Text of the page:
Campaign Chaos in the Sunshine State

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A former campaign manager for the effort to raise the minimum wage says his old organization improperly registered voters. Top lawyers say even if true, the allegations should not affect the outcome of the election.

Joe Johnson was hired by Acorn, the group pushing a higher minimum wage in April. By August he quit in disgust. The questionable activity includes paying petition gatherers to register new voters.

That is illegal under state law when they are being paid by the number of new registrations. Johnson says there was more.

Joe says, "I also was told that voter registrations were being back dated."

If Acorn was indeed collecting petition signatures at the same time it was getting voters to sign the registration form, the petitions wouldn’t be valid unless the form was back dated.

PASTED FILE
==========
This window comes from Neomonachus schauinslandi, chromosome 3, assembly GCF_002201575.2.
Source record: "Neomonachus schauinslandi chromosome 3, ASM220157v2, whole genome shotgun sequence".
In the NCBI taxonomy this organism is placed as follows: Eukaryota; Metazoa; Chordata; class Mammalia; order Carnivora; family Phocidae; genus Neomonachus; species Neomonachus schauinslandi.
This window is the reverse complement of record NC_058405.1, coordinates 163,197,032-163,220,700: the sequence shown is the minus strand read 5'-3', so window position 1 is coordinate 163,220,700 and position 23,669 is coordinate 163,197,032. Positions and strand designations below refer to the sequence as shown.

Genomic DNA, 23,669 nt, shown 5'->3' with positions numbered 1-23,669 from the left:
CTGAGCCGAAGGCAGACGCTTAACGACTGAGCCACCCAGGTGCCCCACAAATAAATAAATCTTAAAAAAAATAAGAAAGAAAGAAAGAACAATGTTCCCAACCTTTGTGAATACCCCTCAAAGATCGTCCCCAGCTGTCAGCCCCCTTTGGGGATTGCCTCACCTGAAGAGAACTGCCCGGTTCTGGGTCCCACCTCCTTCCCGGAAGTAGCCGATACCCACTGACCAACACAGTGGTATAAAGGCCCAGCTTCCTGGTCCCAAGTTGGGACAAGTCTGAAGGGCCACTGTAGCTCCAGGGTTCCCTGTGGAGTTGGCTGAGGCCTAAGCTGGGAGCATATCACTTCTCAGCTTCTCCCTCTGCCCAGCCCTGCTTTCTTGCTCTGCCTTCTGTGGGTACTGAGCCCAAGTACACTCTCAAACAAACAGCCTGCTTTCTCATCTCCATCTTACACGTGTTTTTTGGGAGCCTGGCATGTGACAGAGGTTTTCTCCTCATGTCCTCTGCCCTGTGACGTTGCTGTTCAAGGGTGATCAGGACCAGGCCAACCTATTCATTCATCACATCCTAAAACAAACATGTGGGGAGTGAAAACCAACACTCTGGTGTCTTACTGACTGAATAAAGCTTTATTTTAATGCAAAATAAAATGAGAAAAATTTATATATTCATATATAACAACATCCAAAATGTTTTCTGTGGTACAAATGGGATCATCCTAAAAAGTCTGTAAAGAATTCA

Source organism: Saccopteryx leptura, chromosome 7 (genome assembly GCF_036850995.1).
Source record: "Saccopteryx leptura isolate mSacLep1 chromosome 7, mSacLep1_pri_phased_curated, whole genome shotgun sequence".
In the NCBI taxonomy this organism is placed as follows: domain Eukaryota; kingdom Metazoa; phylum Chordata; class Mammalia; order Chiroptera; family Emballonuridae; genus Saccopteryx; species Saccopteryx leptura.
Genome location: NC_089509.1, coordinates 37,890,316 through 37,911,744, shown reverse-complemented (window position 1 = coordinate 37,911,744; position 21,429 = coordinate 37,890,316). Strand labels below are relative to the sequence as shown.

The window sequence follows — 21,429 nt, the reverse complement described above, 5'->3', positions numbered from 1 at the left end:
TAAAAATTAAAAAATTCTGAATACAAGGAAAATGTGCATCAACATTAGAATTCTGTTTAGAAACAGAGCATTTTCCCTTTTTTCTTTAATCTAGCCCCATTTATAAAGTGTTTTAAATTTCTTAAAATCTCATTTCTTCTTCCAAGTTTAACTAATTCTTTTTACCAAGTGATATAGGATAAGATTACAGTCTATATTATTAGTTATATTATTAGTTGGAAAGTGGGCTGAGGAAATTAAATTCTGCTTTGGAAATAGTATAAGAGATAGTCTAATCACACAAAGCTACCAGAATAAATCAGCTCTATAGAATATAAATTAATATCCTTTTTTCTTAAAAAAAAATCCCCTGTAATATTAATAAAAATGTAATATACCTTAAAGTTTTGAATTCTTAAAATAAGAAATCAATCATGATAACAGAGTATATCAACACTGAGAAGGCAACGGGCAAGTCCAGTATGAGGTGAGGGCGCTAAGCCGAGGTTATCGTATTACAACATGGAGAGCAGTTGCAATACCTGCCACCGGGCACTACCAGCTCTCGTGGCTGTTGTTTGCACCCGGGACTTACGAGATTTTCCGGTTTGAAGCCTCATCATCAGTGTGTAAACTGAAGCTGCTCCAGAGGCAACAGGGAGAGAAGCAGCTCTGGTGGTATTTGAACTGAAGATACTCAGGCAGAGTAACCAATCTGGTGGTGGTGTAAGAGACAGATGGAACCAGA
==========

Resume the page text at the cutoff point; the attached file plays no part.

The allegations are under investigation by the state Department of Law Enforcement, but beyond acknowledging the investigation, no one will say much.

Jenny Nash, Secretary of State’s Spokesperson, says, "FDLE does have investigations that are ongoing, but I do not have the details on that."

Lawyer Barry Richard expects the allegations and investigations to spur some lawsuits, but the Bush-Cheney lawyer does not think lawsuits over registrations are going to determine who will be the next president.

Barry says, "You’ve got to have outright fraud and a lot of people participating in it in order to have that happen."

Some 12 lawsuits over this election have already been filed. Six have been settled, but six more remain in legal limbo.

Republicans have outpaced Democrats in registering new voters, but the largest growth of new registrations are those voters not claiming any party affiliation.